As of this month, women in Saudi Arabia will be informed by text if their husbands are divorcing them. Prior to this technological update, husbands could divorce their wives without even notifying them. On its website, the Saudi Ministry of Justice claims that the measure will protect "the rights of female clients."

However, the text is nothing but a symbolic technological advancement to mask a flourishing system that reinforces men's ownership of women.

Even with a text notification, Saudi women's marital rights remain largely the same: effectively non-existent. Knowledge of the divorce does not ensure the right to alimony or affect custody of children.…  Seguir leyendo »

Loujain al-Hathloul in 2014, when she took a widely-viewed video of herself as she drove from the United Arab Emirates to Saudi Arabia.CreditLoujain Al-Hathloul/Loujain al-Hathloul, via Associated Press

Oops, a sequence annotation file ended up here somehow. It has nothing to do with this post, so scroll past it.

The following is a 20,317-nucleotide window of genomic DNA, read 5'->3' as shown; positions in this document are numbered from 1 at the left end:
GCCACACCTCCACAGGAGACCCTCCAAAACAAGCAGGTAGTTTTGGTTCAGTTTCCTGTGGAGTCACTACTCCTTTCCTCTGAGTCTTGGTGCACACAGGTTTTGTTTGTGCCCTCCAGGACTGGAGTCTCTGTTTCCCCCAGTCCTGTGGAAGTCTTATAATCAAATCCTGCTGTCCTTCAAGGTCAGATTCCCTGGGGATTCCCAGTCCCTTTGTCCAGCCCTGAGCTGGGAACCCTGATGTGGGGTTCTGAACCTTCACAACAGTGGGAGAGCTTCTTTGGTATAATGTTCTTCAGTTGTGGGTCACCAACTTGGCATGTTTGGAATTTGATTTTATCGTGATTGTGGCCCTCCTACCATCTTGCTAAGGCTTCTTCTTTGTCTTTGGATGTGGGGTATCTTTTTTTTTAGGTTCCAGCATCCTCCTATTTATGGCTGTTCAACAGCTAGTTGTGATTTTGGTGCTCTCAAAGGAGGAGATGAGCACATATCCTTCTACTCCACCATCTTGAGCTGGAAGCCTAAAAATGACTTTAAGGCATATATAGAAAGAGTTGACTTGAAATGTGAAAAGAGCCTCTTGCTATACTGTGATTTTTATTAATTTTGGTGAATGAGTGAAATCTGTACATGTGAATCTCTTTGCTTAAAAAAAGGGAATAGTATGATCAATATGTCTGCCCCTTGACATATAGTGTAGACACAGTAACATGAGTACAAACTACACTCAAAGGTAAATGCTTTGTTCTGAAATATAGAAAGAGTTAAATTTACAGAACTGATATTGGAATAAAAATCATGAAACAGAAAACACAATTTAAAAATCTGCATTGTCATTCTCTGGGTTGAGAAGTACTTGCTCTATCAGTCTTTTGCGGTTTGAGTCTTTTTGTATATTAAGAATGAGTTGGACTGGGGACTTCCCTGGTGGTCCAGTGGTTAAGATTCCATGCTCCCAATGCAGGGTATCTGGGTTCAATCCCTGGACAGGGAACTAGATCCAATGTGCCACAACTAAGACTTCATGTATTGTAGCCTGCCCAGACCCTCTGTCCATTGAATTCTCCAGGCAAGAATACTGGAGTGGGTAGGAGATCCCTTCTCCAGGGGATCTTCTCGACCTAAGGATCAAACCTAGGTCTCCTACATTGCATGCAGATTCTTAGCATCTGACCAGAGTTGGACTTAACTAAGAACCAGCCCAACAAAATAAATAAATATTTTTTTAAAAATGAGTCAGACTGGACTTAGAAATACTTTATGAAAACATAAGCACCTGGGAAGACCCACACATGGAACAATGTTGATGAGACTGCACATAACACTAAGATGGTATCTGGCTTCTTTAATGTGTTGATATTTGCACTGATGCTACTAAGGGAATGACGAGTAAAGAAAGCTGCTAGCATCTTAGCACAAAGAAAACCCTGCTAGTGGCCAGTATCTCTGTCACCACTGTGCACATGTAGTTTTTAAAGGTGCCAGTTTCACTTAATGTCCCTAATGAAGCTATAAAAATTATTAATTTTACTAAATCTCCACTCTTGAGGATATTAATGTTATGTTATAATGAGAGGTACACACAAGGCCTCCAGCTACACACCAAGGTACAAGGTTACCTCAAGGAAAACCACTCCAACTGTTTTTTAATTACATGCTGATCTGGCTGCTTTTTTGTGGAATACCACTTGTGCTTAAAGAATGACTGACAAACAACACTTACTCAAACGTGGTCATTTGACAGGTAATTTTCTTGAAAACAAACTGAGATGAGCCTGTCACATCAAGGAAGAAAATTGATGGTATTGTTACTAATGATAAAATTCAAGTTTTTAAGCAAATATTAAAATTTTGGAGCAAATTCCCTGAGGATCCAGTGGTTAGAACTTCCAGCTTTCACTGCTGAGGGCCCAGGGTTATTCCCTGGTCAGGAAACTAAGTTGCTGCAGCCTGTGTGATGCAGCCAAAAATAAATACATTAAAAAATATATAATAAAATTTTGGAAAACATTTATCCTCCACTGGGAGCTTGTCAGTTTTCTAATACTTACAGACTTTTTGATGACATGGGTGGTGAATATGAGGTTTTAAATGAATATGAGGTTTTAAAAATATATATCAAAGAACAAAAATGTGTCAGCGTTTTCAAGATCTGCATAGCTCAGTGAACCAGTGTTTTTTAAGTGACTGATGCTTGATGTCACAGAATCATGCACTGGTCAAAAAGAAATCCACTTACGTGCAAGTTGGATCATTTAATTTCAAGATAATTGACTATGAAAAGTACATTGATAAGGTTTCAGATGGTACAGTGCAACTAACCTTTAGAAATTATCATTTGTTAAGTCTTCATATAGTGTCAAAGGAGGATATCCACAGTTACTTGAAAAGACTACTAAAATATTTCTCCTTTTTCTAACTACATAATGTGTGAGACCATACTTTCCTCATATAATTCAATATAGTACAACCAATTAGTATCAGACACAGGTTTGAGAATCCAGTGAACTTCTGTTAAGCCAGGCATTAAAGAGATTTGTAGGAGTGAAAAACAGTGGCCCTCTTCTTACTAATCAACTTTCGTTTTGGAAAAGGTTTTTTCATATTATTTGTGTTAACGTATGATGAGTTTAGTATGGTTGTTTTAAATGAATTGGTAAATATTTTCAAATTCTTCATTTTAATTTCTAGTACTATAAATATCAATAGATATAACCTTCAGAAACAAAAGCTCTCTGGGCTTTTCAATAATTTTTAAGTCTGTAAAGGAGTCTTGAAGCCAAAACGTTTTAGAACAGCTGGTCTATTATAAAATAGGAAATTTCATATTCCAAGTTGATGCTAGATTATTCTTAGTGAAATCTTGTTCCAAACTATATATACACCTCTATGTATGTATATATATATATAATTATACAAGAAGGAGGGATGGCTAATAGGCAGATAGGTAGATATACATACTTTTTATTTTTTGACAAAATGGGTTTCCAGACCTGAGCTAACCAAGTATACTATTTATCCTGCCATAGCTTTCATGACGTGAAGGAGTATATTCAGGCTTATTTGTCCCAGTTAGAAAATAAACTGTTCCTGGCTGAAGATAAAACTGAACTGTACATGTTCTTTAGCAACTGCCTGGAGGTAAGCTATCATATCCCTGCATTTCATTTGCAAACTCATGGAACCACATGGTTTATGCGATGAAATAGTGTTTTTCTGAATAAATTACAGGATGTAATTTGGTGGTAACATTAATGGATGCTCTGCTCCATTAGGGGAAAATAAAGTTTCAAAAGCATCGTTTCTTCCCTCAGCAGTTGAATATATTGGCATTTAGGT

When Secretary of State Mike Pompeo visits Saudi Arabia on Sunday, he is expected to discuss Yemen, Iran and Syria and “seek an update on the status of the investigation into the death of journalist Jamal Khashoggi.”

I am struck by what is not included in Mr. Pompeo’s itinerary: the brave women activists of Saudi Arabia, who are being held in the kingdom’s prisons for seeking rights and dignity. Mr. Pompeo’s apathy is personal for me because one of the women detained, Loujain al-Hathloul, is my sister. She has worked relentlessly to earn Saudi women the right to drive.

I live in Brussels.…  Seguir leyendo »

The tragedy of Fahad Albutairi and Loujain al-Hathloul

A couple years ago, when I was writing for “American Dad!,” I needed an Arabic speaker for a small part. Our casting director recommended a Saudi comedian named Fahad Albutairi, who happened to be in Los Angeles for a couple of months shooting a television show. I looked him up. He was the first Saudi stand-up comedian to appear on stage professionally in the kingdom, the “Jerry Seinfeld of Saudi Arabia.” He had a couple million Twitter followers. (He has none now; I’ll get to that.) He was, frankly, way more interesting than the part.